Welcome back everyone and hoping you’re recovering from a wonderful Super Bowl Sunday! No matter who you were rooting for, we had a blast joining with family and friends and celebrating what feels like a truly significant American Holiday.
While our bellies are still full of wings, pizza, and dips galore, our brains are ready to tune into another work week and re-engage with productivity. If you’re coming up on college graduation, sifting your way through the job market, or otherwise curious as to what a rotation program is… this article is for you!
Keep reading to learn about what a rotation program can offer and why you may consider it as an entry-level opportunity!
All About Rotation Programs:
- Duration: First and foremost, the duration of a role rotation will fluctuate depending on which company you are working for. Even within an internal rotation program, durations may shift anywhere between 6-month, 9-month, and 1-year depending on the needs of the business! The rotation program I engaged in post-grad followed 2, 1-year-long rotations throughout different areas of the enterprise. Engaging in this long of a rotation allowed me to feel fully immersed in a team, valuable in projects I accomplished, and even ready for a new endeavor and transition! However, participants may also advocate for shorter length of role experiences so as to become exposed to additional areas of a business prior to pursuing a position long-term.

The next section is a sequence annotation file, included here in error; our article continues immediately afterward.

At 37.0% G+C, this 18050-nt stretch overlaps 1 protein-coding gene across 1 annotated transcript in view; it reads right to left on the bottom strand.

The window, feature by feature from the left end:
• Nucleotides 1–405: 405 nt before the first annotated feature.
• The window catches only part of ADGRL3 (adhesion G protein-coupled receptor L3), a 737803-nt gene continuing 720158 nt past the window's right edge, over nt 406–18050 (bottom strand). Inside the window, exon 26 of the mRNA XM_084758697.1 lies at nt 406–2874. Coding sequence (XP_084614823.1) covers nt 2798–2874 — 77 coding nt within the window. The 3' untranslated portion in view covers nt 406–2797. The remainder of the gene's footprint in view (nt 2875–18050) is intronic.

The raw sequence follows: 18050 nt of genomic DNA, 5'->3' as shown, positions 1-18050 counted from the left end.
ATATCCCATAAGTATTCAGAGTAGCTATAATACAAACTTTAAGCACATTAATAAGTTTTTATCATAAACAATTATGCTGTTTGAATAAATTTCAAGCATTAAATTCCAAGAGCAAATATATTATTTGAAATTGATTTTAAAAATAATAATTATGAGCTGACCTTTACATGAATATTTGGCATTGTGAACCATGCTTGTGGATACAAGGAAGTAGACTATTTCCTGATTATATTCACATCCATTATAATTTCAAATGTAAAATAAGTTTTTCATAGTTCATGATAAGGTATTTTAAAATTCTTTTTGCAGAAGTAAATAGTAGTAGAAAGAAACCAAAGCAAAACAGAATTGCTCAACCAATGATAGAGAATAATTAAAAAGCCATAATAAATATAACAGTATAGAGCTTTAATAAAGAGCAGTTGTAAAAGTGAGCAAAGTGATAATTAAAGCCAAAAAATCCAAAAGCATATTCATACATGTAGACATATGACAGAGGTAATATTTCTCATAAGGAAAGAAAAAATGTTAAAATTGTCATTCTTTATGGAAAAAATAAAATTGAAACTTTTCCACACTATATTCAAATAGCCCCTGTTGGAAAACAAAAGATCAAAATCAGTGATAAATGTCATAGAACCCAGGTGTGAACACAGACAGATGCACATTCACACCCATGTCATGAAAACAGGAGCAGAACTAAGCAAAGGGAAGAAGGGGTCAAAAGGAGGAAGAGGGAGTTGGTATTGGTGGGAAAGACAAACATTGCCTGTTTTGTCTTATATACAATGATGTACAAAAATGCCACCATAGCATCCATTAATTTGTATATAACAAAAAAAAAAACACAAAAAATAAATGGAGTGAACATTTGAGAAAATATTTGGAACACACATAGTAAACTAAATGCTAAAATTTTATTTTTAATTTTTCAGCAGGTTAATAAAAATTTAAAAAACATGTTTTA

- Role Selection and Placement: Another variable of rotation programs is your ability to contribute to the role that you are placed in. Some companies may completely decide your rotation placement for you and have consistent rotation positions that remain the same and “rotate” through employees, whereas others might change every cycle! It is key to discuss with your hiring manager what this will look like as you are applying and also once you are involved in the program so that you know what to expect. If per se, you will be able to have a voice in the way you rotate through the company, it’s even more beneficial to get ahead and start networking ASAP to build connections and be able to gauge which areas of the organization might need future help (in the form of a rotation) soon!
- Rotation Transitions, Best Practices: What do I mean by this? You likely won’t have an exact rotation date where 100% of your work shifts to another employee as you rotate onto a new team. If you’ve worked in a corporate setting, you know how easily lines get blurred as timelines shift and responsibilities are adjusted when employees move into new internal roles. So, make sure to discuss your transition plan with your manager; do they expect a 50:50 ratio shift when you change positions for the first few weeks? 75:25, 80:20? These are crucial questions to ask so that you can shape your transition plan and set expectations with your new manager.
- Extra Tip: Plan ahead and begin crafting your exit resources approximately 60 days before you depart from the team. Whether this looks like creating standard work to follow within software programs, project submissions, communications, etc., or other resource guides, use your final weeks to get ahead of these deliverables! Doing so will not only help the person who back-fills your role but will alleviate the potential of you having to complete more work after you leave as a result of a lack of knowledge on a certain process.
Why should you consider rotation program opportunities? Find out on Friday!
Searching for a new position? Read through our open jobs!